5 things about AI you may have missed today: AI-art copyright, AI in classrooms and much more
AI Roundup: US Federal Judge rules AI-generated art can't be ‘copyrighted’, Rishi Sunak Allocates 100 mn euros for AI chips in global computing race and much more today.
US Federal Judge rules AI-generated art is uncopyrightable; UK PM Rishi Sunak allocates 100 mn euros for AI chips in global computing race; Study reveals 40% of workers need reskilling in 3 years due to AI; IIT Madras aims to secure 25 gold medals in 10 years with AI training solutions- this and more in our daily AI roundup. Let us take a look.
1. US Federal Judge rules AI-generated art can't be ‘copyrighted'
A US Federal Judge, Beryl A. Howell, has declared that AI-generated art cannot be copyrighted. This ruling came in response to a lawsuit against the US Copyright Office by Stephen Thaler, who sought copyright for an AI-generated image, the Verge reported. Judge Howell stated that copyright requires human authorship and that AI lacks the necessary human touch. However, she recognised that AI's role in art creation raises complex questions for future copyright law.
2. Rishi Sunak Allocates 100 mn euros for AI chips
UK PM Rishi Sunak is investing £100 mn of taxpayer funds to acquire thousands of advanced AI chips, aiming to boost Britain's standing in the global race for computing power, Telegraph reports. Collaborating with tech giants Nvidia, AMD, and Intel, the government is establishing an "AI Research Resource." An order for around 5,000 Nvidia graphics processing units (GPUs) is in progress. While this is a step towardUK AI ambitions, officials are urging for more significant funding to match international competition in AI chip technology.
3. Study reveals 40% of workers need reskilling in 3 years due to AI
A recent study reveals that approximately 40% of the global workforce, equivalent to 1.4 billion individuals, will require reskilling within the next three years due to the influence of artificial intelligence (AI) and automation. According to an IBM study, 87% of executives anticipate AI will augment rather than replace job roles. Entry-level positions are already feeling the impact, affecting over 75% of executives, while only 22% see it in senior management roles. CEOs, however, lag behind, with only 28% assessing the potential effects of generative AI, according to an IANS report.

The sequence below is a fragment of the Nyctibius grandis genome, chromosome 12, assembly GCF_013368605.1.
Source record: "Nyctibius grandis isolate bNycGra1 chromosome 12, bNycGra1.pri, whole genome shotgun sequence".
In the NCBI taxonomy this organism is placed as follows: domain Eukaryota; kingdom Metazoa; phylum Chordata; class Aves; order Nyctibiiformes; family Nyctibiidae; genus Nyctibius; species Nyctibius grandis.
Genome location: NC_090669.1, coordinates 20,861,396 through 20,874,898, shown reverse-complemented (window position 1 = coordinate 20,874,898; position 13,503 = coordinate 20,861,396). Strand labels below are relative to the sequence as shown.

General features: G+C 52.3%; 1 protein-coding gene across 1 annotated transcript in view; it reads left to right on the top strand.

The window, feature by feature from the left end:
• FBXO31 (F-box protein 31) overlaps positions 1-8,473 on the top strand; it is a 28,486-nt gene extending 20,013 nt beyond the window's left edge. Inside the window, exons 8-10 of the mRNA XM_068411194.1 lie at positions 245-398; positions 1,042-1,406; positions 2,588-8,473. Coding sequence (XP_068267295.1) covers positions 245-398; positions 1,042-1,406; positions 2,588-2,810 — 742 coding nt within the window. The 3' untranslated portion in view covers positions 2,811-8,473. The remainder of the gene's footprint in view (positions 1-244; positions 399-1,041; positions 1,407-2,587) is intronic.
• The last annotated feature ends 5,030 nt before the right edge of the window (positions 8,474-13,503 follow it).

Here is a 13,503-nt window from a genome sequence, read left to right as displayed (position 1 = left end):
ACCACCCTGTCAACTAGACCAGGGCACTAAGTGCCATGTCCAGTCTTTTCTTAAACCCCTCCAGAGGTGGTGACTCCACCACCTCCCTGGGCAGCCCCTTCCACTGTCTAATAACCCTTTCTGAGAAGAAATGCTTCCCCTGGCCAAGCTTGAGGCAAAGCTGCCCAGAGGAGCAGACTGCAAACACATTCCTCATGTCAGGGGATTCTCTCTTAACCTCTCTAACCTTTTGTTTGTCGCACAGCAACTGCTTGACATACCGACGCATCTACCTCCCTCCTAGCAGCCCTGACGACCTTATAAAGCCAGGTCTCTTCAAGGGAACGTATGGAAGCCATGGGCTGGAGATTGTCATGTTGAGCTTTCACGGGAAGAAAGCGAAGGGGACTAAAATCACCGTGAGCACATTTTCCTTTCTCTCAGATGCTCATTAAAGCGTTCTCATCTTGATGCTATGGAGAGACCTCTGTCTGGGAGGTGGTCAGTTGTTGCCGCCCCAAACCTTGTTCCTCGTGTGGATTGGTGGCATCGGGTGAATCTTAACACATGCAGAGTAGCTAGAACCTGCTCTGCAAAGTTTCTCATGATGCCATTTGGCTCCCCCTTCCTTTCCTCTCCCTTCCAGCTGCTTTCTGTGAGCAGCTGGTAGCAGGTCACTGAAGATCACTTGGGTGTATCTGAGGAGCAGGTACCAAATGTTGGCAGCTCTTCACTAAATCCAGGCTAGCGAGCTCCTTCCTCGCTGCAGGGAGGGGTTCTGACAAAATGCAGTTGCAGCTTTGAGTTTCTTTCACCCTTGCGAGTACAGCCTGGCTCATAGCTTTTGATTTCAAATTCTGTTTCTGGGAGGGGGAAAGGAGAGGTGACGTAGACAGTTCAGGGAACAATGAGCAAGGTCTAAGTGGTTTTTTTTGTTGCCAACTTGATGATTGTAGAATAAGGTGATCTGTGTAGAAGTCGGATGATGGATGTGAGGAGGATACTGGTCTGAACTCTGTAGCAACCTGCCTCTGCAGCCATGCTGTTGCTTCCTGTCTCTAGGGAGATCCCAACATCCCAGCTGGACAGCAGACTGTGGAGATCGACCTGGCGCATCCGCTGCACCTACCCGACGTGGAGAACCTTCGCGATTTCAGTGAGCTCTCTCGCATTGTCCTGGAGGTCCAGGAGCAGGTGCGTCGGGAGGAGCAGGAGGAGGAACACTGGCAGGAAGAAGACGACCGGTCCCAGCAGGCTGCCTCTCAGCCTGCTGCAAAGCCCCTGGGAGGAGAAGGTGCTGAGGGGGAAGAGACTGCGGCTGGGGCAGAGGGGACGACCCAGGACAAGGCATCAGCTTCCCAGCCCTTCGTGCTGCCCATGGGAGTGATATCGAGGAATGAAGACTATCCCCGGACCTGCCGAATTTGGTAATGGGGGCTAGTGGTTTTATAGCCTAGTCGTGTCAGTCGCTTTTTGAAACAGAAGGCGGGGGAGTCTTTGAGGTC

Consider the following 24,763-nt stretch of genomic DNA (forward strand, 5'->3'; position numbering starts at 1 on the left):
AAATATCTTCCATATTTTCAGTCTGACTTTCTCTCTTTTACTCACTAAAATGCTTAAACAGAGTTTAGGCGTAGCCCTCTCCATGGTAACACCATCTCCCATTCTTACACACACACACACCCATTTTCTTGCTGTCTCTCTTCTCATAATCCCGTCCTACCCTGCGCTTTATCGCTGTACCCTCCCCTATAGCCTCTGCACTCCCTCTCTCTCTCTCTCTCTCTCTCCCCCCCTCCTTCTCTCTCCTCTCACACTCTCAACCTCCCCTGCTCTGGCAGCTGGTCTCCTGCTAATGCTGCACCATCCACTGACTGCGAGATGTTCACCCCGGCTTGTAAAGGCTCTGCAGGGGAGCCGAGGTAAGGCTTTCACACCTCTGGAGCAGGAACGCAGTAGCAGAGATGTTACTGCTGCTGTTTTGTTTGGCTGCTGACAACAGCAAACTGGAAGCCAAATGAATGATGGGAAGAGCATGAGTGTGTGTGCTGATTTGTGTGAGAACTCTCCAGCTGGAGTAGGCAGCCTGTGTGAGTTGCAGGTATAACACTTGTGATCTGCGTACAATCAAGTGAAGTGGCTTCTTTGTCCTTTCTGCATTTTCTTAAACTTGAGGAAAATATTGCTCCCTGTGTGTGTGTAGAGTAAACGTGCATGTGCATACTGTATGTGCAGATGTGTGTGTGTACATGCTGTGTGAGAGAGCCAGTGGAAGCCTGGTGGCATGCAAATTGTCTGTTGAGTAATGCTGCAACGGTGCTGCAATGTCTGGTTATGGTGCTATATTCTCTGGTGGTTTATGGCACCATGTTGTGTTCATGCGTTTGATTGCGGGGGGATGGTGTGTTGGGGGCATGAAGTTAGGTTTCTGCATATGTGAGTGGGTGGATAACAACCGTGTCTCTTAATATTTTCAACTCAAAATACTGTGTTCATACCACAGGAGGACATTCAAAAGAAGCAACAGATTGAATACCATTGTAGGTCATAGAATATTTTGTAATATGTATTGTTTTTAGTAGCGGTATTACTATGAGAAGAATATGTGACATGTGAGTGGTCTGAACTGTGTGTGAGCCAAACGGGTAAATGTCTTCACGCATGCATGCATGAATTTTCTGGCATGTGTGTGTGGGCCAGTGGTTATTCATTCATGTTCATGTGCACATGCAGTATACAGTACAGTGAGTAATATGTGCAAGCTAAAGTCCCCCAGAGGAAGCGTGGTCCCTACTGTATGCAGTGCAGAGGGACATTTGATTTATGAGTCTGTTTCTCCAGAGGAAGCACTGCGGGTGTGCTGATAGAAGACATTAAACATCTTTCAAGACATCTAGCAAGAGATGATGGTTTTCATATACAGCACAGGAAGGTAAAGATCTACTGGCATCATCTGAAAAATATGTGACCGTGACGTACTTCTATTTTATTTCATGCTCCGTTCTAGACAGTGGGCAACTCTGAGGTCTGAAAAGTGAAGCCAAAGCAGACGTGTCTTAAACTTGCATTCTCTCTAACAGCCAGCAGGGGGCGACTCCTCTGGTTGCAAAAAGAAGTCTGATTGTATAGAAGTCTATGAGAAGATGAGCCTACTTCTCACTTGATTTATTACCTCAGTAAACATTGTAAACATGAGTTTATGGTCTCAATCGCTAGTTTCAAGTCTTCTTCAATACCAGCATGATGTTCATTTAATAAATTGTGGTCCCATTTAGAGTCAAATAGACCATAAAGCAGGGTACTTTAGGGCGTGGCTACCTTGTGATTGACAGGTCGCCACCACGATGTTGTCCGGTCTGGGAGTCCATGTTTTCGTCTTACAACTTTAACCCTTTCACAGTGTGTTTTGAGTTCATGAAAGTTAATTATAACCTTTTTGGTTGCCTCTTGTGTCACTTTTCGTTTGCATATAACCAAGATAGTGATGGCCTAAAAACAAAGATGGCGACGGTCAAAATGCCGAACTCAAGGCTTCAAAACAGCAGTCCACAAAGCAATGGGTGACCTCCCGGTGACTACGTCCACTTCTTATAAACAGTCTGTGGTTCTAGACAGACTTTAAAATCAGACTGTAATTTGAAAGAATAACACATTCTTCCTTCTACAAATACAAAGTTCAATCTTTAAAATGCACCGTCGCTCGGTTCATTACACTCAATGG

4. IIT Madras aims to boost India's medal tally in sports
IIT Madras is crafting smart training solutions to boost India's medal tally, beginning with the 2024 Paris Olympics. Innovations like 'SmartBoxer' and a wearable sweat monitor aim to enhance athletes' preparation and reduce reliance on foreign assistance, according to a PTI report. Indian athletes often face a technology gap due to foreign countries' reluctance to share technological advancements. The goal is to secure 25 gold medals in a decade, fostering self-sufficiency through AI and IoT-based solutions for training.
5. Iowa faculty confronts new era of AI as classes commence
As classes resume at Iowa State University, faculty is grappling with the AI age. Professor Michael Bugeja, concerned about AI-generated misinformation (hallucinations), addresses the use of AI in his syllabus, the Gazette reports. He urges students not to substitute critical thinking with AI assistance for discussion responses. Plagiarism, misrepresentation, and shortcuts also worry educators, even as AI aids in improving efficiency, creativity, and skill improvement. Bugeja told the Gazette, "If you use ChatGPT to help you write a discussion-board response, you will be cheating yourself of the critical thinking that is a hallmark of this class. Chatbots can inspire you. That is fine. But you should write the content."